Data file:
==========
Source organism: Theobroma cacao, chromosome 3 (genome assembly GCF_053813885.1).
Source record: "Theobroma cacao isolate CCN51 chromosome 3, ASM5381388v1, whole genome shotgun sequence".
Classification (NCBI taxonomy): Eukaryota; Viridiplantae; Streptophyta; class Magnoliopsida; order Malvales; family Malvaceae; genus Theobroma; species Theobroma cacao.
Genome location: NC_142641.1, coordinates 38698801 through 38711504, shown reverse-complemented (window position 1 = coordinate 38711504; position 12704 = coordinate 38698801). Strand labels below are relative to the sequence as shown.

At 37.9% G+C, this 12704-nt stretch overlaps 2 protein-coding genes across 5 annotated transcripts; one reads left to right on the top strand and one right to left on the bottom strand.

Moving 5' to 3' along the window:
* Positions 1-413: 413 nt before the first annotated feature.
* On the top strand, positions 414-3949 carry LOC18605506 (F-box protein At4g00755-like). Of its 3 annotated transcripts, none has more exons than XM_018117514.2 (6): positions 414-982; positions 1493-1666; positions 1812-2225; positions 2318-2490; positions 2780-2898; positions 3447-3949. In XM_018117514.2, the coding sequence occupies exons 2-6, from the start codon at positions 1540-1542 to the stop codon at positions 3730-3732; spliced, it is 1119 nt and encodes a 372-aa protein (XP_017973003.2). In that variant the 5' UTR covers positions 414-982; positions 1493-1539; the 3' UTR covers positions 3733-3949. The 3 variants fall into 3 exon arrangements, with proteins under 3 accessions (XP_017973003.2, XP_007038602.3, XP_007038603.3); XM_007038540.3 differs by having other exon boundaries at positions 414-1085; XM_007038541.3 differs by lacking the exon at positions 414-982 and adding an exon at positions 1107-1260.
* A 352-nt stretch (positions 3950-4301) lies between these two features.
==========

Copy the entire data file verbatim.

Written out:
Source organism: Theobroma cacao, chromosome 3 (genome assembly GCF_053813885.1).
Source record: "Theobroma cacao isolate CCN51 chromosome 3, ASM5381388v1, whole genome shotgun sequence".
Classification (NCBI taxonomy): Eukaryota; Viridiplantae; Streptophyta; class Magnoliopsida; order Malvales; family Malvaceae; genus Theobroma; species Theobroma cacao.
Genome location: NC_142641.1, coordinates 38698801 through 38711504, shown reverse-complemented (window position 1 = coordinate 38711504; position 12704 = coordinate 38698801). Strand labels below are relative to the sequence as shown.

At 37.9% G+C, this 12704-nt stretch overlaps 2 protein-coding genes across 5 annotated transcripts; one reads left to right on the top strand and one right to left on the bottom strand.

Moving 5' to 3' along the window:
* Positions 1-413: 413 nt before the first annotated feature.
* On the top strand, positions 414-3949 carry LOC18605506 (F-box protein At4g00755-like). Of its 3 annotated transcripts, none has more exons than XM_018117514.2 (6): positions 414-982; positions 1493-1666; positions 1812-2225; positions 2318-2490; positions 2780-2898; positions 3447-3949. In XM_018117514.2, the coding sequence occupies exons 2-6, from the start codon at positions 1540-1542 to the stop codon at positions 3730-3732; spliced, it is 1119 nt and encodes a 372-aa protein (XP_017973003.2). In that variant the 5' UTR covers positions 414-982; positions 1493-1539; the 3' UTR covers positions 3733-3949. The 3 variants fall into 3 exon arrangements, with proteins under 3 accessions (XP_017973003.2, XP_007038602.3, XP_007038603.3); XM_007038540.3 differs by having other exon boundaries at positions 414-1085; XM_007038541.3 differs by lacking the exon at positions 414-982 and adding an exon at positions 1107-1260.
* A 352-nt stretch (positions 3950-4301) lies between these two features.